Impact of Ignoring Nested Data Structures on Ability Estimation
Shropshire, Kevin O'Neil
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The literature is clear that intentional or unintentional clustering of data elements typically results in the inflation of the estimated standard error of fixed parameter estimates. This study is unique in that it examines the impact of multilevel data structures on subject ability which are random effect predictions known as empirical Bayes estimates in the one-parameter IRT / Rasch model. The literature on the impact of complex survey design on latent trait models is mixed and there is no "best practice" established regarding how to handle this situation. A simulation study was conducted to address two questions related to ability estimation. First, what impacts does design based clustering have with respect to desirable statistical properties when estimating subject ability with the one-parameter IRT / Rasch model? Second, since empirical Bayes estimators have shrinkage properties, what impacts does clustering of first-stage sampling units have on measurement validity-does the first-stage sampling unit impact the ability estimate, and if so, is this desirable and equitable? Two models were fit to a factorial experimental design where the data were simulated over various conditions. The first model Rasch model formulated as a HGLM ignores the sample design (incorrect model) while the second incorporates a first-stage sampling unit (correct model). Study findings generally showed that the two models were comparable with respect to desirable statistical properties under a majority of the replicated conditions-more measurement error in ability estimation is found when the intra-class correlation is high and the item pool is small. In practice this is the exception rather than the norm. However, it was found that the empirical Bayes estimates were dependent upon the first-stage sampling unit raising the issue of equity and fairness in educational decision making. A real-world complex survey design with binary outcome data was also fit with both models. Analysis of the data supported the simulation design results which lead to the conclusion that modeling binary Rasch data may resort to a policy tradeoff between desirable statistical properties and measurement validity.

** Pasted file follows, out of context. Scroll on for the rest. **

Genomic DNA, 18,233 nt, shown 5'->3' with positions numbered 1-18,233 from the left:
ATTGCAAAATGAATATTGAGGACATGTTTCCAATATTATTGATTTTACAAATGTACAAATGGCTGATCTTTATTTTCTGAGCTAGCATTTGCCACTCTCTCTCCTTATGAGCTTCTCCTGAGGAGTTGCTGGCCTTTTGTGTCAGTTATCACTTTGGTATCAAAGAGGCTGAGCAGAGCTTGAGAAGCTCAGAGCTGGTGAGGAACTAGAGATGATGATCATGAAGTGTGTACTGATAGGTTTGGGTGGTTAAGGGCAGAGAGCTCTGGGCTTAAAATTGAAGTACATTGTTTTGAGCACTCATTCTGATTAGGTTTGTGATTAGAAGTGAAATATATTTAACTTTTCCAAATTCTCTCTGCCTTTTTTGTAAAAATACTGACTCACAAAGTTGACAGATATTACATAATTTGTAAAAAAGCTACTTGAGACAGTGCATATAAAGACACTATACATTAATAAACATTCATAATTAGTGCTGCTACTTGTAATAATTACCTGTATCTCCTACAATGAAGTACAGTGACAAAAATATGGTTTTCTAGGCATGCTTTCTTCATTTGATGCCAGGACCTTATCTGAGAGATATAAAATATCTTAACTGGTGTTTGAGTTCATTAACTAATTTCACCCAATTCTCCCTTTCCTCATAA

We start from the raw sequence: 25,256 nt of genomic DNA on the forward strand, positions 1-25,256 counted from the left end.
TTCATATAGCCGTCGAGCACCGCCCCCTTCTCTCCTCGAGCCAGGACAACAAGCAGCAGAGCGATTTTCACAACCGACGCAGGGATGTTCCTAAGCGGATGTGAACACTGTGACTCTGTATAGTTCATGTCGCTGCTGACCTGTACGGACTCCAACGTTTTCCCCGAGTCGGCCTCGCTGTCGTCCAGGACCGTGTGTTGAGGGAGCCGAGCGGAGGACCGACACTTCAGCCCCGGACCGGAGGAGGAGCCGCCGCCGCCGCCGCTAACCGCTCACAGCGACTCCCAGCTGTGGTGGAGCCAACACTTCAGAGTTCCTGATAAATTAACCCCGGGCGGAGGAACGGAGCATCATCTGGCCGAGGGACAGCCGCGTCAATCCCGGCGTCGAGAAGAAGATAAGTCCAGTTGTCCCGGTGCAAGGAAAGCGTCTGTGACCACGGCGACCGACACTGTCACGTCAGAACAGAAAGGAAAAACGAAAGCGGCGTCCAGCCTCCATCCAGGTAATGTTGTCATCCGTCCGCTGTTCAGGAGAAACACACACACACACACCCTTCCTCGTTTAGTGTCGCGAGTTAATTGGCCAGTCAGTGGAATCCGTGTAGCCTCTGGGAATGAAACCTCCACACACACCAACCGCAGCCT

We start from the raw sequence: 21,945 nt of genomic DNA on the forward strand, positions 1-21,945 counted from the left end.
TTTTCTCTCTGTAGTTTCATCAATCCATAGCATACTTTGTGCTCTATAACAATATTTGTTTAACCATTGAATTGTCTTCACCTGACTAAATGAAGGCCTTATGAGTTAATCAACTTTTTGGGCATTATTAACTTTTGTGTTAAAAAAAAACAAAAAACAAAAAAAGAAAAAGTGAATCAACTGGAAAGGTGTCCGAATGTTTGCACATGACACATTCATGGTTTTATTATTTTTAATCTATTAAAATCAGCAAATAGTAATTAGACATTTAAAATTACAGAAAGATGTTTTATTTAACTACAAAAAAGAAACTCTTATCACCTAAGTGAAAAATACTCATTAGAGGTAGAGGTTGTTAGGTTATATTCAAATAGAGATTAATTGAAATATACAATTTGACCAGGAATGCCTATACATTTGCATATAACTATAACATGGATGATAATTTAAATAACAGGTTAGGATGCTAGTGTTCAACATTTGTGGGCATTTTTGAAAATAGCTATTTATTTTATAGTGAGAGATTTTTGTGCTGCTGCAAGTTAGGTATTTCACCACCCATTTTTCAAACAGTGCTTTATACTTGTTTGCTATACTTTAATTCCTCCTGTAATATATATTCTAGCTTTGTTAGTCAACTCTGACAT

- Doctoral Dissertations